“There was nothing violent about what he said…no one perceived it as a threat,” Steeleman told KZRG in Joplin. No one, that is, except for the FBI, which reportedly interviewed the activist who made the comment, Scott Boston, and the Capitol Police, which assigned McCaskill extra protection. Boston later said he did not intend the comment to be a threat.
Steelman, did say that the “kill” comment was a poor choice of words and “a bad joke,” but dismissed the controversy and defended Boston:
STEELMAN: Are we just we just going to abandon all common sense in this country and anytime anybody says anything, the government is just going to come down and send FBI agents to knock on your door? Are we going to have thought and speech police? [...]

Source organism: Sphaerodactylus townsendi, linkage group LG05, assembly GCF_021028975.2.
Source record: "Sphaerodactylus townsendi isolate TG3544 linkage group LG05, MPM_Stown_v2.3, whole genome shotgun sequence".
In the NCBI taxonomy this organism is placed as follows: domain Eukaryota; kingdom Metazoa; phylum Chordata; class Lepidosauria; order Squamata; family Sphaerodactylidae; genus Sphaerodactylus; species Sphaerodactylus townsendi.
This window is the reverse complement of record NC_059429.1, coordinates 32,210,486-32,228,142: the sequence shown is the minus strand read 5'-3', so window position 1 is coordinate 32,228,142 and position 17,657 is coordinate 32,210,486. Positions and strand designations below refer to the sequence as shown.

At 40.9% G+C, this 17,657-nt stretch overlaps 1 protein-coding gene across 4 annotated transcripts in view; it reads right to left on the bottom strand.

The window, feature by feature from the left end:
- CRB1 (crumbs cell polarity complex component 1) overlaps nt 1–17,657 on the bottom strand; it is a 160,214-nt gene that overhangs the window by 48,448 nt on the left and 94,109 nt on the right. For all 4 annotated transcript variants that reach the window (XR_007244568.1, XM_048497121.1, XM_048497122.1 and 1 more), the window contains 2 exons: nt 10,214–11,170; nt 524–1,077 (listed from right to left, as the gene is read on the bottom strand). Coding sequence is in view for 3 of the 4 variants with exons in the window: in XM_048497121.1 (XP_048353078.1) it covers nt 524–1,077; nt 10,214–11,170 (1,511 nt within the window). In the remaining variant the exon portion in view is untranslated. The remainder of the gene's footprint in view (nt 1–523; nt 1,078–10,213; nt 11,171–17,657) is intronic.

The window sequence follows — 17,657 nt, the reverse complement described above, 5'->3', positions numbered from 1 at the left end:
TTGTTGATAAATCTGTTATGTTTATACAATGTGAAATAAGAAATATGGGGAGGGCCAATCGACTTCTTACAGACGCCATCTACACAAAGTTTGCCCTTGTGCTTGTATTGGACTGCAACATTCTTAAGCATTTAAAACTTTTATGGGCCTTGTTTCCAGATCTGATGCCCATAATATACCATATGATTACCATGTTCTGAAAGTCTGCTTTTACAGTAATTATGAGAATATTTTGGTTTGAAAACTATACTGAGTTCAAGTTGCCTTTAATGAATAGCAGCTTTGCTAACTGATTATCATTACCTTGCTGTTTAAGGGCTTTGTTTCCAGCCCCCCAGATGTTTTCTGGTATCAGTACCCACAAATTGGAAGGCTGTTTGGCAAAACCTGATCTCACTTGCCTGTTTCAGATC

This is part of the problem in Washington…and people jump on somebody like Scott Boston, an individual, and they can put the whole force of the federal government on this guy.
The liberal research organization American Bridge recorded the interview:
Steeleman was at the rally with her son, who applauded Boston’s comment. Steelman’s Republican primary opponent John Brunner issued a strong rebuke of Boston’s comment, saying, “This type of rhetoric is unconscionable and I reject this kind of politics.” “Comments like these have no place in this U.S. Senate campaign, or any other campaign in this country, because they don’t represent American values,” the Republican said.